The filter coefficients for this compensation are determined time-dependent according to the inventive method.
The invention is thereby based on three separate formulations whose object is to reduce the variability of the features further. These formulations are methods that can be efficiently realized. The methods, for example, are integrated into the feature extraction unit and can be technologically embodied, for example, in an arrangement as disclosed by A. Aktas, K. Zunkler: "Speaker Independent Continuous HMM-Based Recognition of Isolated Words on a Real-Time Multi-DSP-System", Proc. Eurospeech 91, 1991, pp. 1345-1348. An example of an inventive feature extraction unit is shown in FIG. 3.
After the brief-duration spectral analysis FFT, an irrelevancy reduction Irris preferably implemented, the object thereof being to remove those portions known to be irrelevant based on the application from the speech recognition. Such portions are, for example:
Quantization noise of the coders (for example, A/D-D/A converters for digitization of analog signals, coders for mobile transmission such as GSM)
Disturbing noises outside the useful channel (for example, signals below 300 Hz and above 3.4 KHz in a telephone channel)
Constant workplace (background) noises.
The irrelevancy reduction is realized by the method ##EQU3## whereby the thresholds ei represent spectral-specific constants. The thresholds can be empirically determined, whereby the thresholds are set higher as the irrelevant part of the spectral energy is larger. By adapting the thresholds ei to the speech coders that are utilized in ISDN transmission channels, a reduction of the error rate was experimentally achieved in the speech recognition.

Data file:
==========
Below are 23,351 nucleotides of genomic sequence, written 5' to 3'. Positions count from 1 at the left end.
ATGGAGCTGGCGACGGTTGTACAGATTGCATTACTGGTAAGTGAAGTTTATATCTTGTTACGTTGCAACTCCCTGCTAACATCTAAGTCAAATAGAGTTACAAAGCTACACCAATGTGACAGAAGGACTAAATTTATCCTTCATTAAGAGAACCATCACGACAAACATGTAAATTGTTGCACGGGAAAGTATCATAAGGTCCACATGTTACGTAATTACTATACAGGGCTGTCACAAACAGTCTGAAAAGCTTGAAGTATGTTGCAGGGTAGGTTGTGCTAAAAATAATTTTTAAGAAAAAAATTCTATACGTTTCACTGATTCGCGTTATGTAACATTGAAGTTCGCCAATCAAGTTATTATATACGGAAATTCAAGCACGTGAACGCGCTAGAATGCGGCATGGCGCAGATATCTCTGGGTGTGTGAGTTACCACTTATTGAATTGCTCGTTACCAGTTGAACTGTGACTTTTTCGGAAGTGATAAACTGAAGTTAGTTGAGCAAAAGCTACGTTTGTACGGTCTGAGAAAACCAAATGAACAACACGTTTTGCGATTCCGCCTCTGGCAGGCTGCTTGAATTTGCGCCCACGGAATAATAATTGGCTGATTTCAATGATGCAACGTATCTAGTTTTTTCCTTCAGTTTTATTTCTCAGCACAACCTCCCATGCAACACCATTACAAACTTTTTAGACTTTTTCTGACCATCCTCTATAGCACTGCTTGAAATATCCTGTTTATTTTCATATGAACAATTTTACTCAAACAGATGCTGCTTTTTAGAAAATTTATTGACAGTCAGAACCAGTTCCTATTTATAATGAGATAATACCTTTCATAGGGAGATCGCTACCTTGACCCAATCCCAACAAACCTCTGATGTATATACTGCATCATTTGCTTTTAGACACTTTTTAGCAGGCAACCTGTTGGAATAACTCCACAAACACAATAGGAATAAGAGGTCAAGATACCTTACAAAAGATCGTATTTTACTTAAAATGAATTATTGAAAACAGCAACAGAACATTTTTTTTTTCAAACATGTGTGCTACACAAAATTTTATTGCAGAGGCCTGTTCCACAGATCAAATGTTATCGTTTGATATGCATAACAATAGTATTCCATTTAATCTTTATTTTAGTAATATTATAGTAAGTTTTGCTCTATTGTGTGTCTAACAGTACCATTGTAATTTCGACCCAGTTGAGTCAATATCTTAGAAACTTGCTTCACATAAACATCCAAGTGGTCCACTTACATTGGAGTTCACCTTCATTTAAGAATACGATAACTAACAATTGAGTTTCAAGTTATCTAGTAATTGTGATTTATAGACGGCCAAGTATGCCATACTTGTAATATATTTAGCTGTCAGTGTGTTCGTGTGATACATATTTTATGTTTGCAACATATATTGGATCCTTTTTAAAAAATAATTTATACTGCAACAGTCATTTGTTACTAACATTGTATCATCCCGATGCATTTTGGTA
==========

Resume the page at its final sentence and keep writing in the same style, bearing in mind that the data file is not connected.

After the compression, for example, a spectral smoothing of the compressed spectral energies is first implemented, as also disclosed by A. Aktas, K. Zunkler: "Speaker Independent Continuous HMM-Based Recognition of Isolated Words on a Real-Time Multi-DSP-System", Proc. Eurospeech 91, 1991, pp. 1345-1348.
This operation is achieved by a matrix operation: ##EQU4##
As already previously mentioned, the values N=256 (number of spectral energies) and K=24 (number of smoothed spectral energies) have proven beneficial for telephone applications but can be replaced by other values. The spectral smoothing can also be implemented with compressed spectral energies that were produced from a plurality of signal sections n, n-1, . . . : ##EQU5##
The advantage achieved by the spectral smoothing is that the channel compensation has to be implemented for fewer spectra, and also these spectra no longer contain the disturbing fundamental frequency components. As may be seen, a feature extraction method with spectral smoothing merely represents a preferred embodiment of the inventive method. Other modifications of the invention are also conceivable wherein the smoothing plays no part since, for example, the speech signal was edited in some other form or the calculating outlay for speech recognition plays a subordinate part.
An adaptive channel compression as in the RASTA method has the disadvantage that the filter H(z) has a slow transient response, as a result of which the stationary components of the spectra are only inadequately removed at the start of an expression and faulty recognition easily occurs there. In order to avoid this, the filter coefficients are set in a time-variable fashion in the invention, so that a fast transient response of the channel adaptation filter is achieved. The definition of the compensated spectra ensues according to the algorithm: ##EQU6## wherein yi0, αi0, β0 are constants that are acquired from statistical examinations of the speech signal; and
n(n) is a function monotonously rising with n.
The constants yi0, αi0, β0 are thereby determined, for example, by statistical examinations of typical speech material.